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The Political Economy of Submarine Cables: The Quantum Cable Project in the Mediterranean Sea


INSIGHT #18 • MAY 2022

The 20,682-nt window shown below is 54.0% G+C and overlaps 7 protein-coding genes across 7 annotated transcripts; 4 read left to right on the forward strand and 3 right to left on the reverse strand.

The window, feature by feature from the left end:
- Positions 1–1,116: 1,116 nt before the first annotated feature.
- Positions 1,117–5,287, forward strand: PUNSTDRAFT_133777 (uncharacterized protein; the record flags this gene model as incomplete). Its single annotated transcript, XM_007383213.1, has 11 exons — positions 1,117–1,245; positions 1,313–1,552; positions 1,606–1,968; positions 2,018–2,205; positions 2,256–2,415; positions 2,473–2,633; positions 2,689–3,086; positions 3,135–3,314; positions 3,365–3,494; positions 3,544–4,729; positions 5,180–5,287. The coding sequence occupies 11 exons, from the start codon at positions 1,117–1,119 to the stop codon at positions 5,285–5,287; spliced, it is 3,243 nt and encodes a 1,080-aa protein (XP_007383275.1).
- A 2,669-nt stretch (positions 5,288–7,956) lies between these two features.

The literature on the political economy of submarine cables is exceedingly scarce and inconsistent. Therefore, this paper aims to address some of the concerns by developing a collection of possible political economy theorisations of the causal mechanisms between the presence and capacity of submarine communication cables and countries’ economies and polities. For each theory, this paper assesses the different expectations and policy implications that the instauration of the submarine cable has on the national and regional economies. In the following section, the article employs a qualitative methodology to forecast the different economic and political effects that previous assumptions could have in the new emerging scenario of the Quantum Cable initiative in the Mediterranean Sea. By implementing the previous political economy models, the article shows the consequences of the Quantum Cable project on the Mediterranean economic structure and relations. Finally, the paper concludes that scholars must account for these dynamics in their future models. This paper aims to encourage further research on the economic, political, and social effects of submarine cables and other Internet connections more broadly. Further, it can theoretically equip other studies on the political and economic preconditions needed for a successful international or regional technological cooperation.